DIYer, not in the trades LLigetfa's Avatar
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    How much the pump produces is not based on how deep it is set. It is determined by how far down it is to the water. If the water is at 45 feet, the pump is lifting just 45 feet, not 145, so if the water table is getting lowered, the pump will slow back but will not suck air unless the well runs dry.

  3. #3
    DIY Senior Member tvl's Avatar
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    Just to answer the last post ................ the static water level of the well has beeen running about 117 feet. I have measured this on 4 or 5 occasions and it is has always been the same. However, I have not measured the static water level lately ......... it's probably been at least 5 years since the last time I did. On a couple of occasions several years back, I did measure the level with the pump running and found the level would drop only about a foot or two ................ and this was after a couple hours of constant running.

    But, back to my issue ............... and a few more thoughts:

    1- Our well was put down in 1978. Lately, it seems more and more folks are putting in wells. I do realize there is only so much water available in any given stream and many of these folks may be using water from the same stream I do. However, if I had a water issue and the water level was dropping below the pump intake at times, would I not hear "spitting and sputtering" at the sprinkler heads? Would I not also see the pressure gauge fluctuating or bouncing around when this occurs? The pressure is steady .................. at least when I am observing.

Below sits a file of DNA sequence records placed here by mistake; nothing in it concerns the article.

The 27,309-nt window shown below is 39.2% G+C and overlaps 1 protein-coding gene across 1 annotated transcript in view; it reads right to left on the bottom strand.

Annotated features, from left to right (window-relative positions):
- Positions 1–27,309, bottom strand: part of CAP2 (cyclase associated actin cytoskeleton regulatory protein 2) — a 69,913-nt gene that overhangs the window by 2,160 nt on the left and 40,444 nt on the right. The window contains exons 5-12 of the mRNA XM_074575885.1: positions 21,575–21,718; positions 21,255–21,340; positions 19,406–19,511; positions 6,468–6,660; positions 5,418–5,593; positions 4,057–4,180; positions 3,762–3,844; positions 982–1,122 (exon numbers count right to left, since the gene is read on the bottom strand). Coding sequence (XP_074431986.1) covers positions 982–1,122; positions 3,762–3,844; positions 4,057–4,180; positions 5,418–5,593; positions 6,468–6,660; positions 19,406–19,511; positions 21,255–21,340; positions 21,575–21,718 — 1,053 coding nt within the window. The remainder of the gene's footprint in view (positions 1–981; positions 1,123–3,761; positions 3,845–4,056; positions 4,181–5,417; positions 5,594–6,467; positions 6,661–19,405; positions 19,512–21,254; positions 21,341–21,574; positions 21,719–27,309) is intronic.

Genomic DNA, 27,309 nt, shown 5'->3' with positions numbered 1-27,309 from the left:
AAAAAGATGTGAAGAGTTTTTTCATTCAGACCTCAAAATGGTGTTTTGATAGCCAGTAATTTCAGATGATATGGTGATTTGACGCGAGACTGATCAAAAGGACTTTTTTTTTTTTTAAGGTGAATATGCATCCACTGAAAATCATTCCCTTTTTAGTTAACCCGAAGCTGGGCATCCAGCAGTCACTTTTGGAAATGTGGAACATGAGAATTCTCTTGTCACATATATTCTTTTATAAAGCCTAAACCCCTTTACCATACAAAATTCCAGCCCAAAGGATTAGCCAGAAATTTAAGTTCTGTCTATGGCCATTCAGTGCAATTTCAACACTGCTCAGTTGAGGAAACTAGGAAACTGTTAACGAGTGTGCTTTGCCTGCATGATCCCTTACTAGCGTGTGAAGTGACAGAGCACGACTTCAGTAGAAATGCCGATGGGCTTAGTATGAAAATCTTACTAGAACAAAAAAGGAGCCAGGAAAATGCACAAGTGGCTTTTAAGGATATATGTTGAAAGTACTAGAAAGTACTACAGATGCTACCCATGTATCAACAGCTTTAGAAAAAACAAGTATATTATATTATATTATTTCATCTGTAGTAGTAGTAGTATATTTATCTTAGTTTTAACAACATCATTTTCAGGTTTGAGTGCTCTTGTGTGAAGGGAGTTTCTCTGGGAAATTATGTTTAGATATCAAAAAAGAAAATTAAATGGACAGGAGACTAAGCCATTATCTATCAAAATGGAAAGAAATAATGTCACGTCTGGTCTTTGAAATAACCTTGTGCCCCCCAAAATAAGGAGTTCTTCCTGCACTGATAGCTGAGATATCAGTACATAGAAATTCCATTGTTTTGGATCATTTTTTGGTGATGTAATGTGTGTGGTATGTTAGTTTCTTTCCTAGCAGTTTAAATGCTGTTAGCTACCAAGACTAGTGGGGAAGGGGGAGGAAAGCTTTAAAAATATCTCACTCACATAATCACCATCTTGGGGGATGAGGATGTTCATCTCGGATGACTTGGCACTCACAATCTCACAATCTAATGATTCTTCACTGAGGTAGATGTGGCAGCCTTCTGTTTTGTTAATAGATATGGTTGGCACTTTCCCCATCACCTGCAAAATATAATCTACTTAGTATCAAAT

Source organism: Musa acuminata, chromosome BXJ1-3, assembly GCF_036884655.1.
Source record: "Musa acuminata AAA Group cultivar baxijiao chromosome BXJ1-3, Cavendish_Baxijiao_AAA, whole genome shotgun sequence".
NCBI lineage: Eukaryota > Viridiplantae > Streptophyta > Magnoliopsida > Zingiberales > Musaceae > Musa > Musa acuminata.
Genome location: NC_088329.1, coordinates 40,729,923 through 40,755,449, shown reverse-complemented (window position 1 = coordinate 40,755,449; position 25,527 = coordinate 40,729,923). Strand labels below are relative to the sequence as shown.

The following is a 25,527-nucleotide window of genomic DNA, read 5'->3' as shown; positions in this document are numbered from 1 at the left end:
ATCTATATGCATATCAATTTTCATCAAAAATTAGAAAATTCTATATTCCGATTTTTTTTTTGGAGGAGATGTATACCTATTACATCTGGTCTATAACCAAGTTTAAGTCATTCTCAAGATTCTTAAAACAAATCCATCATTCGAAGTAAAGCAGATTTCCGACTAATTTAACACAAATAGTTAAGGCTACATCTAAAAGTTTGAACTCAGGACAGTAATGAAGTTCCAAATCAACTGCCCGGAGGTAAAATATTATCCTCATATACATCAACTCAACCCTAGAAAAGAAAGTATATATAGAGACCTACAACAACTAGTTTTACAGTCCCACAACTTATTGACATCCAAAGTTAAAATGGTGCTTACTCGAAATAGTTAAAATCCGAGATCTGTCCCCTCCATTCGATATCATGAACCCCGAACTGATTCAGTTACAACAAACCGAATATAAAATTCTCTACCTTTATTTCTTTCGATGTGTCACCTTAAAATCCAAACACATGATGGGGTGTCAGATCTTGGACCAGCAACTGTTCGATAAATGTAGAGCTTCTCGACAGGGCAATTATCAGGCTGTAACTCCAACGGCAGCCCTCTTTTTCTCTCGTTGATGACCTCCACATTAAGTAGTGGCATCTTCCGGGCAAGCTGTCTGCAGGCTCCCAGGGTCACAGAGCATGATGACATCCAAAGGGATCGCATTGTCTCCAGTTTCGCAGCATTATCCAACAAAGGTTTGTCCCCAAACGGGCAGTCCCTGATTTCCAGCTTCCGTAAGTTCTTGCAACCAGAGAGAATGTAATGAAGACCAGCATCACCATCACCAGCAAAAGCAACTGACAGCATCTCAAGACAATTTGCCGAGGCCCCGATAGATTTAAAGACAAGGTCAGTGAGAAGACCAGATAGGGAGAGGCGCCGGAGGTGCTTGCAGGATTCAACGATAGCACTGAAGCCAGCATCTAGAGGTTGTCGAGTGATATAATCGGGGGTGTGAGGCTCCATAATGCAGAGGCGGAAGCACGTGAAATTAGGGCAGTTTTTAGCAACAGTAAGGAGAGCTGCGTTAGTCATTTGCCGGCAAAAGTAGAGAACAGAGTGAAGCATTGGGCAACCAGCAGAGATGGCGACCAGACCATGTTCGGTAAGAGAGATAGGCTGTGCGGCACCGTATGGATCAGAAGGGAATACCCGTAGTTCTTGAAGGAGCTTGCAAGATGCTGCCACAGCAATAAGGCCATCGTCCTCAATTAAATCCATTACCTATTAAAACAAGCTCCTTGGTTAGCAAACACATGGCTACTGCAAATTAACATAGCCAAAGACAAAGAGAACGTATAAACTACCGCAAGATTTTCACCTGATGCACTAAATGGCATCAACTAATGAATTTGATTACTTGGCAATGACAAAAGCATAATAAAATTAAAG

2- As mentioned in my initial post, I do know I pump a very, very small amount of sand. This may be true for all sand wells???? But, over the years would this very fine sand cause the impellers to wear. And would the wear eventually affect the pump so that it can not produce the pressures I am accustomed to seeing?

    3- Based on YOUR many years of experience, what is your best guess at what my real issue is? Am I "barking up the right tree"??????